Data doctors: scarce supply, high demand

By Bernie Monegain
11:29 AM

Chief medical information officers started to be in great demand in 2011 – just as the job was getting more demanding.

In April, Healthcare IT News spoke to Eric Hartz, MD, an oncologist and CMIO at Eastern Maine Medical Center in Bangor, Maine, who fielded numerous job offers soon after EMMC received a coveted Davies Award in 2008 from the Healthcare Information and Management Systems Society (HIMSS). The award recognizes excellence in the use of healthcare information technology.

Fast forward three years, and the search for CMIOs was becoming even more urgent as hospitals and health networks seek to qualify for government incentives by proving meaningful use of health IT.
In fact, Hartz’s assistant CMIO flew the coop.

“There are phenomenal job opportunities,” Hartz said. “There are not enough CMIOs. For a CMIO who can demonstrate successful implementation of computerized provider order entry, decision support, recruitment of physicians into projects, they’re very much in-demand.”

That came as no surprise to William Bria, MD, whose first job in the early 1980s was as a CMIO at Baystate Medical Center in Springfield, Mass., where he worked with IT pioneers. Today, Bria, a practicing pulmonologist, is CMIO at the 22-hospital Shriners Hospitals for Children system, based in Tampa, Fla. He is also president of the Association of Medical Directors of Information Systems (AMDIS).
It’s not that data is related to the practice of medicine, Bria said. “It is medicine.”

The role of the CMIO, he said, is similar at most institutions. One has to be a translator, bridge and interlocutor.

The responsibilities include making sure the data is relevant, and that it’s delivered to the right place at the right time to impact the delivery of healthcare.

Those responsibilities are increasing over time.

The practice of medicine is always evolving as the body of knowledge evolves, said Bria, offering as example the number of changes physicians have made in defining the ideal blood pressure or the fact that passive smoking was once considered insignificant.

“It’s not a pure science,” he said. “It’s many different disciplines. We must insist on continuous measurement.”

According to a survey conducted by CHIME in February, 66 percent of 93 responding members said they have a CMIO at their hospital or healthcare system.

Stan Huff, MD, CMIO at Intermountain Healthcare in Salt Lake City for four years, said he considers his role atypical. He’s a primary care physician by training but no longer practices medicine. He spends more time on the scientific and engineering activities related to Intermountain’s IT, he said, than the typical CMIO.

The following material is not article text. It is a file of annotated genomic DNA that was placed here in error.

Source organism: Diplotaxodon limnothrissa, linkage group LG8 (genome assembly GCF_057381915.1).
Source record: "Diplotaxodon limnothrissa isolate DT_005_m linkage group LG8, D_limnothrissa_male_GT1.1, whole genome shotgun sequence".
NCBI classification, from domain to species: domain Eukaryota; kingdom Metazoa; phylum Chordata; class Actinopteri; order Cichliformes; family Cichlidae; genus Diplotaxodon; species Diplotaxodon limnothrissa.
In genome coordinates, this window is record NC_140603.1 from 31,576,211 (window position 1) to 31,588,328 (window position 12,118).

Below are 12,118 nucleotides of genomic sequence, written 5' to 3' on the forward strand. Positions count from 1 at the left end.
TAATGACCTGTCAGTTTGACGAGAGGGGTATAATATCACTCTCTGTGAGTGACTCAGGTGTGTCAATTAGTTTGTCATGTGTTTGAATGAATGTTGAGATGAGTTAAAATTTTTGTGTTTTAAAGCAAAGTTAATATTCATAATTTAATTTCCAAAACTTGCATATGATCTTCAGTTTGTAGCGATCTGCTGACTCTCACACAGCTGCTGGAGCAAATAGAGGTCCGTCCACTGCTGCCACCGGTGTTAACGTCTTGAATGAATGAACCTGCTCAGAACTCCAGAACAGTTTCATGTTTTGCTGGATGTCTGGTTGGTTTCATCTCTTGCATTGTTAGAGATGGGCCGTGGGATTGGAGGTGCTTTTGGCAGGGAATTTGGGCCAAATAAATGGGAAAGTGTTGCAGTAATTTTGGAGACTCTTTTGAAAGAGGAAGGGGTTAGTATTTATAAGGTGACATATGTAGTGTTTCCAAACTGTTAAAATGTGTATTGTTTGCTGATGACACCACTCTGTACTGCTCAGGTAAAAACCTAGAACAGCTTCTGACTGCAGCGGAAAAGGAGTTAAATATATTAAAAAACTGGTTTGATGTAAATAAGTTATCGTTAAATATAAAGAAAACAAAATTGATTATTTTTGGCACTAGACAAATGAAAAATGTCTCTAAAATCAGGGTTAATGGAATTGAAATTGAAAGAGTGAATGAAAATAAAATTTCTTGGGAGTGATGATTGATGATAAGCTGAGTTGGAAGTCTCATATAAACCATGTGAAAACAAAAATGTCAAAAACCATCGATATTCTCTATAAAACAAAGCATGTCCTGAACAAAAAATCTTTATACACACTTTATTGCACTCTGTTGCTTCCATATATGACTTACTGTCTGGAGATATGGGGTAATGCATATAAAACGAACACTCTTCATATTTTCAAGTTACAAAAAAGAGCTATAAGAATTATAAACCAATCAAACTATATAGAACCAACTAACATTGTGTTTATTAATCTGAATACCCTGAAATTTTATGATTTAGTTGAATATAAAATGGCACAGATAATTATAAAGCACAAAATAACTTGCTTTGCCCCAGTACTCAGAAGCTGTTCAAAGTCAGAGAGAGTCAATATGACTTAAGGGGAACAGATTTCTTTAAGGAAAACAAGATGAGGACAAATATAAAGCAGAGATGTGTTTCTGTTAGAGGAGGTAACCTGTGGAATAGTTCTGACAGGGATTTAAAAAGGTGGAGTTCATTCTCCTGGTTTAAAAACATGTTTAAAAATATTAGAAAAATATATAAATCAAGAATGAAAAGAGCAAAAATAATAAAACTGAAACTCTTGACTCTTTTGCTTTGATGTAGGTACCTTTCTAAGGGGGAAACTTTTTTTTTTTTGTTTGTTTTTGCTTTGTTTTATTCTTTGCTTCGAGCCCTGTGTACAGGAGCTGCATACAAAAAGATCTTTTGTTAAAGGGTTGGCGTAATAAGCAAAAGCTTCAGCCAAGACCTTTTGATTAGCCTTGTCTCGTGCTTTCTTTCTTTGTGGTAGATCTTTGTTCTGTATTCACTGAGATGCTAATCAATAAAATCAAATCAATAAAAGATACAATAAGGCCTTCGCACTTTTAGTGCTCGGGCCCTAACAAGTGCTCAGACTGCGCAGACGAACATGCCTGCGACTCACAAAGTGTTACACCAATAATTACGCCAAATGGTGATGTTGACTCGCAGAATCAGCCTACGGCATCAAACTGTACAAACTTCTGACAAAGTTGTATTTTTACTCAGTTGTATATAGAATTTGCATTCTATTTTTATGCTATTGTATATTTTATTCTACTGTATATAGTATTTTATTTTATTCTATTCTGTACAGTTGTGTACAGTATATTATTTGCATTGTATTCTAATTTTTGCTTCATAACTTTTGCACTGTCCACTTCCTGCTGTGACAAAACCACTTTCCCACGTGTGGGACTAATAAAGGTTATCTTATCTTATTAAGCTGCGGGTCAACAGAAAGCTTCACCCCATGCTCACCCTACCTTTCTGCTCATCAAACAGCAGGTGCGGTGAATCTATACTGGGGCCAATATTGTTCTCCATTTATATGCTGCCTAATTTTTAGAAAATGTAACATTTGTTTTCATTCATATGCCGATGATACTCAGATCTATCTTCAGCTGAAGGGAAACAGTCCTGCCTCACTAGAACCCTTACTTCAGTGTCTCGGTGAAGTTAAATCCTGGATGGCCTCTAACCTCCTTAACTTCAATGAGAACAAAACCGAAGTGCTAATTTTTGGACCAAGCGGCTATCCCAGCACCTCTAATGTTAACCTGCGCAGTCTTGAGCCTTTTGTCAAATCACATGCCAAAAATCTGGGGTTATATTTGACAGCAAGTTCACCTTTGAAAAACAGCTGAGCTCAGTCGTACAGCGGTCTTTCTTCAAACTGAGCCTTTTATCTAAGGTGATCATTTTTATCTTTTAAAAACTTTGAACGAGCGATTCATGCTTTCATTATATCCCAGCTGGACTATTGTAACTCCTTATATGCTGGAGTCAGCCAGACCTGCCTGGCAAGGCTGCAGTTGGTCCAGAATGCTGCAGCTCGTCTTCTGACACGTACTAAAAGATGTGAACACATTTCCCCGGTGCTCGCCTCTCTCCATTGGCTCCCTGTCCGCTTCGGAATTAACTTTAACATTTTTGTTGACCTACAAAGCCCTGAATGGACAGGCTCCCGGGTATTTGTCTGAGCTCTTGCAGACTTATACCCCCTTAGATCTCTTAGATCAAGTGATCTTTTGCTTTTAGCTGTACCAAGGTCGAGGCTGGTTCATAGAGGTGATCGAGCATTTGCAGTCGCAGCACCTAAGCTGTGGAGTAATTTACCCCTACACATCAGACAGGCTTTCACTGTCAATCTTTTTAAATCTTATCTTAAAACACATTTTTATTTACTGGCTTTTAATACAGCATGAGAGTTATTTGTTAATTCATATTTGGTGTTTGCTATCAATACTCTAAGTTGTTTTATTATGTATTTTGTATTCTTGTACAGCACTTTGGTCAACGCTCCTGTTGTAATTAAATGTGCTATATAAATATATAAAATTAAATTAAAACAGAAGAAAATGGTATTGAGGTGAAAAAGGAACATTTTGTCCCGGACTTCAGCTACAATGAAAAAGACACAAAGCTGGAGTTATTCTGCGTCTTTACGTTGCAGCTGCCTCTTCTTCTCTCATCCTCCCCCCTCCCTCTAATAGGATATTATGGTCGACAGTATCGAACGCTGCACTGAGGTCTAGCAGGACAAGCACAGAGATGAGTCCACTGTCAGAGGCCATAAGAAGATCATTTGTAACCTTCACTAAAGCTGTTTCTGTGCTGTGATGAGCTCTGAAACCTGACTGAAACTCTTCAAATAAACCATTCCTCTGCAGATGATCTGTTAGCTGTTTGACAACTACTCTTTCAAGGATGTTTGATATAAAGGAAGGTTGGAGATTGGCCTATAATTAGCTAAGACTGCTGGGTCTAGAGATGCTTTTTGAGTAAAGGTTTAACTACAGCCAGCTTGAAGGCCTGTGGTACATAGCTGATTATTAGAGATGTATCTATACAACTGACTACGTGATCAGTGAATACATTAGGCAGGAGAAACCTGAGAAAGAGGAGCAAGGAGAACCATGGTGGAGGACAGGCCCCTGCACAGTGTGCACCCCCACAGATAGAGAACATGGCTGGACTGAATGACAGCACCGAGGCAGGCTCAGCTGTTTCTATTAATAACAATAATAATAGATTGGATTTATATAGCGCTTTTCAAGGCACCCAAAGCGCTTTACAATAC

“My interest is in system architecture, and how you represent medical data in a structured and coded form so that you can process it algorithmically,” Huff said. He also oversees an EHR development project under way between Intermountain and GE Healthcare.

Huff reports to the CIO, while most CMIOs typically report to the CEO or CMO. Bria says most report to the CMO.

Though Huff’s role may be weighted toward the technologist rather than the physician side, his clinical background does inform his work, and he continues to talk with physicians about IT. In addition, Chris Wood, MD, serves as Intermountain’s medical director for information services, while continuing to practice family medicine. Wood serves as liaison between the IT department and hundreds of physicians.
It’s an essential role, in Hartz’s view.

At EMMC, he sees himself as the go-between the administration and the IT department.

Critical to his role with the health system’s executives, he said, is to “make sure I can articulate the true benefits of what we’re trying to do with IT to reach their strategic goals – kind of give them the vision. And it’s the same thing with the entire information technology staff. I have to bring the medical and clinical part back to them so that they can understand how to make the product that we have work better in a clinical setting.”

In an institution that hasn’t prioritized the CMIO role, there are risks, he said.

“You’re not going to truly understand how the physician fits into the practice with all of these informatics tools that we have. So you might design a process that clearly is inefficient or totally misses the point of what you’re trying to do, because you create a workflow that no one’s going to do.”